France and Greece introduce mandatory vaccines for health workers

13 July 2021, 11:05 | Updated: 13 July 2021, 11:09

Health care workers in Greece and France will face sanctions if they do not get vaccinated against Covid-19
Health care workers in Greece and France will face sanctions if they do not get vaccinated against Covid-19. Picture: Alamy

By Daisy Stephens

France and Greece are introducing compulsory vaccination for health and social care workers, in measures announced on Monday.

In a televised address, French President Emmanuel Macron ordered all health care workers to have coronavirus vaccines by 15 September, with those who refuse facing potential sanctions or fines.

"The equation is simple,” said Mr Macron.

"The more we vaccinate, the less space we leave this virus to circulate."

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A similar measure has been introduced by Greek Prime Minister Kyriakos Mitsotakis, with health care workers facing suspension if they do not get vaccinated against Covid-19.

Staff at nursing homes in the country have until 16 August to book their vaccination appointments, with a similar deadline to follow for hospital staff in September.

So far, most European governments have shied away from mandating vaccinations - although the UK is planning to make them compulsory for care home staff by October, with the potential to extend the measure to all healthcare workers.

Mr Macron announced the change in France after tens of thousands of people died in the country's nursing homes.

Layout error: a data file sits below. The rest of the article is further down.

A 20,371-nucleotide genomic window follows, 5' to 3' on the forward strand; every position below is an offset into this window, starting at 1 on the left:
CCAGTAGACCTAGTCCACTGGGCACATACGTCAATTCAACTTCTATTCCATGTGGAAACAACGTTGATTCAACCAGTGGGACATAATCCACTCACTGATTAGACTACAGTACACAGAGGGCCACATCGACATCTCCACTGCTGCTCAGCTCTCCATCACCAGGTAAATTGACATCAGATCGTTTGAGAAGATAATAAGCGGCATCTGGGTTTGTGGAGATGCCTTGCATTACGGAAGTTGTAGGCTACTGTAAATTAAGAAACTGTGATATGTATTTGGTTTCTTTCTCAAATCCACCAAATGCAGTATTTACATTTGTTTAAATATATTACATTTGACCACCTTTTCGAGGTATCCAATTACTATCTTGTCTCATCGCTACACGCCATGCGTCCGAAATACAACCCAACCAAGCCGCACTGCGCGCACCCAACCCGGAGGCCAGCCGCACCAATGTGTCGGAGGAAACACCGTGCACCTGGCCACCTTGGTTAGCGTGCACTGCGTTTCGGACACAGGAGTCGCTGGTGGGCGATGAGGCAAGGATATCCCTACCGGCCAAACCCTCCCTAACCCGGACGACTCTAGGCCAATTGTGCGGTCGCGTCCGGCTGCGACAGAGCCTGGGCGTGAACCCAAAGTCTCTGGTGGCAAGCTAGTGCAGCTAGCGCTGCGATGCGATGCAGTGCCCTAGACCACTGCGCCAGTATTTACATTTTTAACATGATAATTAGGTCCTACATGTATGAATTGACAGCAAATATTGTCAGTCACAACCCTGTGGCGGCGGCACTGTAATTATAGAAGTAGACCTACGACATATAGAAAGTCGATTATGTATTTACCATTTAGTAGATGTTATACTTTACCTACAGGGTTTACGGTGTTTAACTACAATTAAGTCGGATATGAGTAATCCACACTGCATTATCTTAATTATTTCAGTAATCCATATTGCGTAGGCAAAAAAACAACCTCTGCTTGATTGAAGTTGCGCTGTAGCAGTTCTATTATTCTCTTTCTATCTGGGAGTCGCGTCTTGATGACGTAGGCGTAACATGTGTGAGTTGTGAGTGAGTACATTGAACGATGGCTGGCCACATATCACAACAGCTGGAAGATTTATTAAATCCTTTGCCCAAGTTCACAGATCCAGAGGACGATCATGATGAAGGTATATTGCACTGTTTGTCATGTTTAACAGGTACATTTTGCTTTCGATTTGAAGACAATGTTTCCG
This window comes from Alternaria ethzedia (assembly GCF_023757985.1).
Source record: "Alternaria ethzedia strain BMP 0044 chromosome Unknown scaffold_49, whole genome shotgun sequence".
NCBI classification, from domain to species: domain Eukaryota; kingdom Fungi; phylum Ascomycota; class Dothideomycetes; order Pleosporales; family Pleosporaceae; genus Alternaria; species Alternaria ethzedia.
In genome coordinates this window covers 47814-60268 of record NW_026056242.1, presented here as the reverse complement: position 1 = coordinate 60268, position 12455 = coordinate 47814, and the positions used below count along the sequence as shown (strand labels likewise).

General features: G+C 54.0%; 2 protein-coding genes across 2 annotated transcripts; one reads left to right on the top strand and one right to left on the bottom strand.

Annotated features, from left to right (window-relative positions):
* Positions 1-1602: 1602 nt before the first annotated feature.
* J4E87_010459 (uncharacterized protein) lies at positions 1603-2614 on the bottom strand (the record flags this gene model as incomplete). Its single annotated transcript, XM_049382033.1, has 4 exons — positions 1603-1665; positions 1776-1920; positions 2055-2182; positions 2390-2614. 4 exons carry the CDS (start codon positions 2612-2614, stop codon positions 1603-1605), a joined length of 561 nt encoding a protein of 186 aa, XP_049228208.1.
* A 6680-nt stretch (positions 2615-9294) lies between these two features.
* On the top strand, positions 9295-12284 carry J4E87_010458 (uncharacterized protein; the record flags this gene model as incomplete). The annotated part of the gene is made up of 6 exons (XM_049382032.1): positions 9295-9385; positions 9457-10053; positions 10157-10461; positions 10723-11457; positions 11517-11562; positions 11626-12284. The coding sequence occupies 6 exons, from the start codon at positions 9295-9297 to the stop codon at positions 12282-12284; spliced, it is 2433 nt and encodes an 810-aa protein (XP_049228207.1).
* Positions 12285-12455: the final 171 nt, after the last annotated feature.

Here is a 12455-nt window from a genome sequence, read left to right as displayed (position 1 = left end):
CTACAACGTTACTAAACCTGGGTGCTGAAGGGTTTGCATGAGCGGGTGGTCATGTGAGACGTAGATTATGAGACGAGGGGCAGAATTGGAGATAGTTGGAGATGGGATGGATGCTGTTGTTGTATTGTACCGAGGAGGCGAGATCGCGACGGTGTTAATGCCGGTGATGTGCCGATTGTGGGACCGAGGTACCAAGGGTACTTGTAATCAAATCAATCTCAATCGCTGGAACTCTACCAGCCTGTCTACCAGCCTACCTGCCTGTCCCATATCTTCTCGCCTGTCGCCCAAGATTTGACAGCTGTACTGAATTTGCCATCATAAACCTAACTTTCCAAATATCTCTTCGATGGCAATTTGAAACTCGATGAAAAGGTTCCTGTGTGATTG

In both Greece and France, the measure is to protect the safety of patients and vulnerable people as well as increase vaccine uptake as a whole.

Just over 40 per cent of their populations have been fully vaccinated, but both are now seeing a fresh surge in cases of coronavirus.

In France, vaccines are widely available for anyone 12 and over, but take-up has ebbed in recent weeks because of vaccine hesitancy, a sense that the virus is no longer a threat, and because some people decided to put off their jabs until after summer holidays – although demand started to creep up again over the weekend in anticipation of Macron’s announcements.

In Greece, which has also seen a recent fall in the number of people booking their vaccinations, Mr Mitsotakis said in a televised address: “After a year and a half, no one can claim ignorance about the coronavirus anymore.”

He added: "It’s not Greece that’s a danger, but unvaccinated Greeks.”

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Both countries have also introduced Covid-19 passes.

In France, anyone who wants to go to a restaurant, shopping centre, hospital or get on a train or plane must either be fully vaccinated, have a fresh negative test, or be able to prove they have recently recovered from the virus.

In Greece, the measures have been taken a little further, with all indoor commercial areas including bars and restaurants only accessible for vaccinated people between Friday 16 July and the end of August.

Mr Macron’s announcements resulted in nearly one million people in France booking their vaccination appointments in a single day – a daily record, according to medical app Doctolib.